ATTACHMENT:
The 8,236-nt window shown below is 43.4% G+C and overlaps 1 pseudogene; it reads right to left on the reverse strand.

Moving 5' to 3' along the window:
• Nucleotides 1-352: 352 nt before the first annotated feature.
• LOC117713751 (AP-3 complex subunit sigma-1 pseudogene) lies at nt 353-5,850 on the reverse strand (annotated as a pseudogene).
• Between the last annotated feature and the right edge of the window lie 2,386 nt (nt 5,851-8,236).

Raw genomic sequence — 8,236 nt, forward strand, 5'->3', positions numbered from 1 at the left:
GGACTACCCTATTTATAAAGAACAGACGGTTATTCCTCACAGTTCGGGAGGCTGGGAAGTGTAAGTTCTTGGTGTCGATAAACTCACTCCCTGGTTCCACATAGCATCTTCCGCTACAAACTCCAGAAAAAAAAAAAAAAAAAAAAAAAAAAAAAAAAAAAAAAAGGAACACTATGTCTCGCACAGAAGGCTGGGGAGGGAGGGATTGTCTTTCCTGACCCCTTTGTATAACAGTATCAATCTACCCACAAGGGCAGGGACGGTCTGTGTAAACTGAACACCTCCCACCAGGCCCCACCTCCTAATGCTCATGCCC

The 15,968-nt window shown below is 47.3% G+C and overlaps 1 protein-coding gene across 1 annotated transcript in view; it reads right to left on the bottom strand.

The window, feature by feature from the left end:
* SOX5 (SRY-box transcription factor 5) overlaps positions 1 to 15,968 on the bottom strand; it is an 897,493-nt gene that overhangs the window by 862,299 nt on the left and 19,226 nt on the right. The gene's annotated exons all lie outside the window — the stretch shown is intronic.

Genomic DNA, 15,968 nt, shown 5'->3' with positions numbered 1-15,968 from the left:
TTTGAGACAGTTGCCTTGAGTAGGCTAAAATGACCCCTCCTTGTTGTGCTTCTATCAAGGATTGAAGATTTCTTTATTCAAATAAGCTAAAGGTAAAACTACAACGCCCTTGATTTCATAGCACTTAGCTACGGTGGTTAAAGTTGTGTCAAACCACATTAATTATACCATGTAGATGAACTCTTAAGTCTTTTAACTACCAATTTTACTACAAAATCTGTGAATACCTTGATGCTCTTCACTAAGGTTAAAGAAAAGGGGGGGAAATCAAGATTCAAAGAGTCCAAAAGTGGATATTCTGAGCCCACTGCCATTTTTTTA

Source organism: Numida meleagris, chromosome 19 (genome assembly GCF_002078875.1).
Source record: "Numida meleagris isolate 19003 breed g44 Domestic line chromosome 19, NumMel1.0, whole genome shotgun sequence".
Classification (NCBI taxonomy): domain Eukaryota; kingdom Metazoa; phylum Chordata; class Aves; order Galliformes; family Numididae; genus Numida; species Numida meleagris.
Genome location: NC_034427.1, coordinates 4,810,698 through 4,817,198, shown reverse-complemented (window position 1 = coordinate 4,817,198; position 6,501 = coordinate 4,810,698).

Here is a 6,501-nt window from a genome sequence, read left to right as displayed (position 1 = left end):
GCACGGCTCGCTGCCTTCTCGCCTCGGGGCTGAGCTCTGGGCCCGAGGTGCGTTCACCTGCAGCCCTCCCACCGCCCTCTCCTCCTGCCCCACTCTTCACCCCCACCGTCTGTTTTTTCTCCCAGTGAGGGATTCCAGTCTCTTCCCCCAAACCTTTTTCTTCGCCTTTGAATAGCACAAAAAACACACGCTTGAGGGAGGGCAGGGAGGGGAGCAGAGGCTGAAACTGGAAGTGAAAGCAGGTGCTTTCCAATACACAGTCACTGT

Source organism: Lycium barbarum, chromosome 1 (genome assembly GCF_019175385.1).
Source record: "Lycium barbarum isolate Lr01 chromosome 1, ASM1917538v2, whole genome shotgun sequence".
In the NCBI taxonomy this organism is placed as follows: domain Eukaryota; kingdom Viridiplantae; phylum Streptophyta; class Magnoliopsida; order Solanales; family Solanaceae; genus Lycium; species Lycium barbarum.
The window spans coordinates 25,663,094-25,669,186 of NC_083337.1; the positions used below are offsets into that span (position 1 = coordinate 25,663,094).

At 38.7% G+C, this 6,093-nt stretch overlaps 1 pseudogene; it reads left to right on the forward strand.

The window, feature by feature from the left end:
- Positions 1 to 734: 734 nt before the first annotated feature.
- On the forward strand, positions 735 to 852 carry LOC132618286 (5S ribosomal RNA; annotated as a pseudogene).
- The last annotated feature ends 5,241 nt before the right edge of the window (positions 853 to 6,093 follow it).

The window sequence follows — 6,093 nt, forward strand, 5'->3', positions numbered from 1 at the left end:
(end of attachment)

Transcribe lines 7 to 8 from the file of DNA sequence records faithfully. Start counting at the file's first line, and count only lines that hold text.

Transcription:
GGACTACCCTATTTATAAAGAACAGACGGTTATTCCTCACAGTTCGGGAGGCTGGGAAGTGTAAGTTCTTGGTGTCGATAAACTCACTCCCTGGTTCCACATAGCATCTTCCGCTACAAACTCCAGAAAAAAAAAAAAAAAAAAAAAAAAAAAAAAAAAAAAAAAGGAACACTATGTCTCGCACAGAAGGCTGGGGAGGGAGGGATTGTCTTTCCTGACCCCTTTGTATAACAGTATCAATCTACCCACAAGGGCAGGGACGGTCTGTGTAAACTGAACACCTCCCACCAGGCCCCACCTCCTAATGCTCATGCCC

The 15,968-nt window shown below is 47.3% G+C and overlaps 1 protein-coding gene across 1 annotated transcript in view; it reads right to left on the bottom strand.